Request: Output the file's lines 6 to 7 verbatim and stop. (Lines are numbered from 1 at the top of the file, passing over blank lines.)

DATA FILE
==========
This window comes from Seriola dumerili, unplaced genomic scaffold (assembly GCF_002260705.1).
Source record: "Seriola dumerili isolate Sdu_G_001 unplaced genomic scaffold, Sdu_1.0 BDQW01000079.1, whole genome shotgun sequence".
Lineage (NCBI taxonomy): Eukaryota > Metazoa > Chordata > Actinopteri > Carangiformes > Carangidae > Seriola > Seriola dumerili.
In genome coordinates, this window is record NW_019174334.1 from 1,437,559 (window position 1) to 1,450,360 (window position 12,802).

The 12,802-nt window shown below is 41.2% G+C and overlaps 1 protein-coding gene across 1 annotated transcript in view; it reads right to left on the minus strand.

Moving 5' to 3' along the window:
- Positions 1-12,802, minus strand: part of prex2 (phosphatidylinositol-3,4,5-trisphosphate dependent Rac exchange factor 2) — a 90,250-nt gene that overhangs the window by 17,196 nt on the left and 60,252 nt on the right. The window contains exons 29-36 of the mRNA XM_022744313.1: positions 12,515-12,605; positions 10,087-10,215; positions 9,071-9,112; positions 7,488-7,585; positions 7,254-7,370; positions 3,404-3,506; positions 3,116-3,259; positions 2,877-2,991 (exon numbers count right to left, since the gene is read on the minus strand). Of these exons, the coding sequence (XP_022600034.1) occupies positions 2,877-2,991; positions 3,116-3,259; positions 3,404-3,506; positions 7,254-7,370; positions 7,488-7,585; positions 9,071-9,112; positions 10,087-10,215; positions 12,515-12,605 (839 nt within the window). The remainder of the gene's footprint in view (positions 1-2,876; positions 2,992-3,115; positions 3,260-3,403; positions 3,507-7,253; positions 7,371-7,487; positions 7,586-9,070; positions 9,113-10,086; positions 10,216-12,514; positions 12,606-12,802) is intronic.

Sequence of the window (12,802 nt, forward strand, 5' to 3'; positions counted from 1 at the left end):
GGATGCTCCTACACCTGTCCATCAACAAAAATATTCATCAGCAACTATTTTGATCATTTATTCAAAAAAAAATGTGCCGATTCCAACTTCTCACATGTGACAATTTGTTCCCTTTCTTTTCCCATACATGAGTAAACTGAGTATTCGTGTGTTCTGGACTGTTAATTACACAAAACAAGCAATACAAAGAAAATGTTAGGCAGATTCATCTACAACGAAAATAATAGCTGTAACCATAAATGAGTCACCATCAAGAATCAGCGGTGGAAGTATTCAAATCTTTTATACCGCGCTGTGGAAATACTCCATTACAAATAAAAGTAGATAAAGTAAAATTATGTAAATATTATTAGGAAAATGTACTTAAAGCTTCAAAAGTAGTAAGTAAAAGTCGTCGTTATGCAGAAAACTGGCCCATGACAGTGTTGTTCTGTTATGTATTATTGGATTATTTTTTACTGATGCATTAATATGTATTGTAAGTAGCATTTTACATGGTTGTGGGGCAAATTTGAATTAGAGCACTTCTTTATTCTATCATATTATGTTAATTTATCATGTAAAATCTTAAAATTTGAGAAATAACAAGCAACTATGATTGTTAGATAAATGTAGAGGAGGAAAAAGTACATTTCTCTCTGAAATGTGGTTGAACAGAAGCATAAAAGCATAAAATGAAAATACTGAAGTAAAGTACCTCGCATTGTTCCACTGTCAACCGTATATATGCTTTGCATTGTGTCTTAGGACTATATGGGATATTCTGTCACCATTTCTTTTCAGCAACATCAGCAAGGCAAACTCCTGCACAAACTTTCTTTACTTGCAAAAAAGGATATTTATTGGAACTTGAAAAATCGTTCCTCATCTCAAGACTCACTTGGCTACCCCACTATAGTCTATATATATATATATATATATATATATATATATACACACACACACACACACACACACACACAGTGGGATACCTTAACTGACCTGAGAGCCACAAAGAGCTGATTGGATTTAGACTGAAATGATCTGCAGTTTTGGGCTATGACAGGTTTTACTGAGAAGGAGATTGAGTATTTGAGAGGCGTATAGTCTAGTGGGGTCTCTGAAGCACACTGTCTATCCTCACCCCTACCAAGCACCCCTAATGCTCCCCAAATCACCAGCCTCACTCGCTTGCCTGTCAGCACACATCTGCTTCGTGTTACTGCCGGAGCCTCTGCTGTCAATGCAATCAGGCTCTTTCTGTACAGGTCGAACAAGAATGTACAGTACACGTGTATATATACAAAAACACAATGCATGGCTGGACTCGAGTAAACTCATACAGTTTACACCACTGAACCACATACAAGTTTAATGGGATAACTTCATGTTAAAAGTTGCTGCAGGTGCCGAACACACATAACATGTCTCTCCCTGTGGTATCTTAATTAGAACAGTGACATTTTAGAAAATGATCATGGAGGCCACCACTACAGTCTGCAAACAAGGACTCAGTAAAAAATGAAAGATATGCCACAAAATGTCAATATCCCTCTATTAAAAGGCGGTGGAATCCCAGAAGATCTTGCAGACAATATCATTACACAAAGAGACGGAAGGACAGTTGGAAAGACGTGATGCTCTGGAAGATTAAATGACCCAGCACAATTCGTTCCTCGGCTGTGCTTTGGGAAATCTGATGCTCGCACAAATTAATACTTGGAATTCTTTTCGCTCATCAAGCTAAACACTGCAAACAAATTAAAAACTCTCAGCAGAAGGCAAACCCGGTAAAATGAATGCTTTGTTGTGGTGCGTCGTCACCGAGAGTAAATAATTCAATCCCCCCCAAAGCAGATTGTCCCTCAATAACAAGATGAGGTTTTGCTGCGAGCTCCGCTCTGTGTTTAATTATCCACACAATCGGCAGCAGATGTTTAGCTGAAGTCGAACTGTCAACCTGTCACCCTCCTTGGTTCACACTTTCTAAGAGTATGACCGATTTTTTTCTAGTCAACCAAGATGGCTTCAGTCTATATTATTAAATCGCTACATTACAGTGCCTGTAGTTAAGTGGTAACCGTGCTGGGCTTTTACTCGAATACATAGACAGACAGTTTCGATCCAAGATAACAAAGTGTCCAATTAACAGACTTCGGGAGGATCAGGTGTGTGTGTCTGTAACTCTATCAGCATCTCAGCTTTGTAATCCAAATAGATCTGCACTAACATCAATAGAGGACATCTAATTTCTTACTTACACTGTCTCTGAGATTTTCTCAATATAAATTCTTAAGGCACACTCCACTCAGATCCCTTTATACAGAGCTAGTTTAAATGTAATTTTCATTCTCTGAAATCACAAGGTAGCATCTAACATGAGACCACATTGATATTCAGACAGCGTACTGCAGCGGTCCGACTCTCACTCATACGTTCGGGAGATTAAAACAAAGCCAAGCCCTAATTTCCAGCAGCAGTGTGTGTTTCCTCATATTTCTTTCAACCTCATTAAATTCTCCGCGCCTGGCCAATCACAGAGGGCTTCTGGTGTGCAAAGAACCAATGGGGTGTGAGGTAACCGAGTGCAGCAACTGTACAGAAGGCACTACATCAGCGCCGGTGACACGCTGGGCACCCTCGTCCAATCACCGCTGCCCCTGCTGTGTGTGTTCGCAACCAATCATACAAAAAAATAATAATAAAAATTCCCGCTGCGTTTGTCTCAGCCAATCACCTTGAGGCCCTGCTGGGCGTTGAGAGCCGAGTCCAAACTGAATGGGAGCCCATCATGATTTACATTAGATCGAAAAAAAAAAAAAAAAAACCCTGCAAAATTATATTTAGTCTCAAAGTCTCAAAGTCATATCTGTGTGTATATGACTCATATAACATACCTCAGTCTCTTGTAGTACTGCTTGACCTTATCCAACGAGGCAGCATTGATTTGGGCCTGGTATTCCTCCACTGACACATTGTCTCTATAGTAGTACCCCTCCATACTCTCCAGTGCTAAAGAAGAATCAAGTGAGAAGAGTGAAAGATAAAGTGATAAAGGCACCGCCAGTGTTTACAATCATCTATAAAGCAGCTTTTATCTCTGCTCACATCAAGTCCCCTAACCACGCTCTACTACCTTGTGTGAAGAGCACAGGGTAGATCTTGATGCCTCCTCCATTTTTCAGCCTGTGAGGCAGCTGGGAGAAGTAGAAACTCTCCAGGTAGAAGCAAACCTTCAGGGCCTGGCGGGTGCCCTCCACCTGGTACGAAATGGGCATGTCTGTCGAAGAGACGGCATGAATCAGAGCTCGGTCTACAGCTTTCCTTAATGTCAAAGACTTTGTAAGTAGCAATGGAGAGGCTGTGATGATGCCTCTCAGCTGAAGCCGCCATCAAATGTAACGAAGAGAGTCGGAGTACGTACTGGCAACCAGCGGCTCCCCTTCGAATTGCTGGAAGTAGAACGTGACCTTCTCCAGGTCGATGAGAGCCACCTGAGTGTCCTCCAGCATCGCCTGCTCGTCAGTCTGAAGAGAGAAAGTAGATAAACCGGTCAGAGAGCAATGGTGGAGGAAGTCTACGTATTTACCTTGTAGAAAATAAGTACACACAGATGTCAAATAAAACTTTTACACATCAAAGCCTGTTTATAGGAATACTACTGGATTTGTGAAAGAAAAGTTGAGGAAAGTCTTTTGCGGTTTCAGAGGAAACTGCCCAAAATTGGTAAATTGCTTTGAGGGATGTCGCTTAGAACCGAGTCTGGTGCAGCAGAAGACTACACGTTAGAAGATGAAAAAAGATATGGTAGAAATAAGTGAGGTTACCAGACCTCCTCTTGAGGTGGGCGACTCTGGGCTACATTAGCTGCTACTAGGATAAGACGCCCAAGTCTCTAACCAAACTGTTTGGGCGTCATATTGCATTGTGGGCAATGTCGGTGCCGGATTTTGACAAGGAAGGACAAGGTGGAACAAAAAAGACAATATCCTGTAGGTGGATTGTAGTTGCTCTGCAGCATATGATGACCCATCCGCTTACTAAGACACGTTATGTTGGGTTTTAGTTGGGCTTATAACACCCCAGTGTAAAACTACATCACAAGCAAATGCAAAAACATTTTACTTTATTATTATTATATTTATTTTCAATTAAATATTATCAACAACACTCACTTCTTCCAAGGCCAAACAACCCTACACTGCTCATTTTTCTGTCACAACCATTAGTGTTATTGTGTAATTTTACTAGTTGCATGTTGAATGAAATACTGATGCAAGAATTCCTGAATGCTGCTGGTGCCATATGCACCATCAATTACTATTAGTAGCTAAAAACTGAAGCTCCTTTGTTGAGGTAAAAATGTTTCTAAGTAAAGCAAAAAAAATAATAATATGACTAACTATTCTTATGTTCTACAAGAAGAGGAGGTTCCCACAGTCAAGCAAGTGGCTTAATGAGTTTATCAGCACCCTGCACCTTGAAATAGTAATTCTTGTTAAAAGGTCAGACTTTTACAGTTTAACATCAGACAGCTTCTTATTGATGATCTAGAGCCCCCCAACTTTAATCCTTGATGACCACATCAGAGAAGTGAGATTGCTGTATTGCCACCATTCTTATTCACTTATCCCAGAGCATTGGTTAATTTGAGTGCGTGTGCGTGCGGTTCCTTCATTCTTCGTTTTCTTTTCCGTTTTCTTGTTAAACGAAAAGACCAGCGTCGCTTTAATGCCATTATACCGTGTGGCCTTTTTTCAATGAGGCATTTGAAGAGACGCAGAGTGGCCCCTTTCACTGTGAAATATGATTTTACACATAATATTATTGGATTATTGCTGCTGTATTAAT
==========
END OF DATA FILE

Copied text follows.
Moving 5' to 3' along the window:
- Positions 1-12,802, minus strand: part of prex2 (phosphatidylinositol-3,4,5-trisphosphate dependent Rac exchange factor 2) — a 90,250-nt gene that overhangs the window by 17,196 nt on the left and 60,252 nt on the right. The window contains exons 29-36 of the mRNA XM_022744313.1: positions 12,515-12,605; positions 10,087-10,215; positions 9,071-9,112; positions 7,488-7,585; positions 7,254-7,370; positions 3,404-3,506; positions 3,116-3,259; positions 2,877-2,991 (exon numbers count right to left, since the gene is read on the minus strand). Of these exons, the coding sequence (XP_022600034.1) occupies positions 2,877-2,991; positions 3,116-3,259; positions 3,404-3,506; positions 7,254-7,370; positions 7,488-7,585; positions 9,071-9,112; positions 10,087-10,215; positions 12,515-12,605 (839 nt within the window). The remainder of the gene's footprint in view (positions 1-2,876; positions 2,992-3,115; positions 3,260-3,403; positions 3,507-7,253; positions 7,371-7,487; positions 7,586-9,070; positions 9,113-10,086; positions 10,216-12,514; positions 12,606-12,802) is intronic.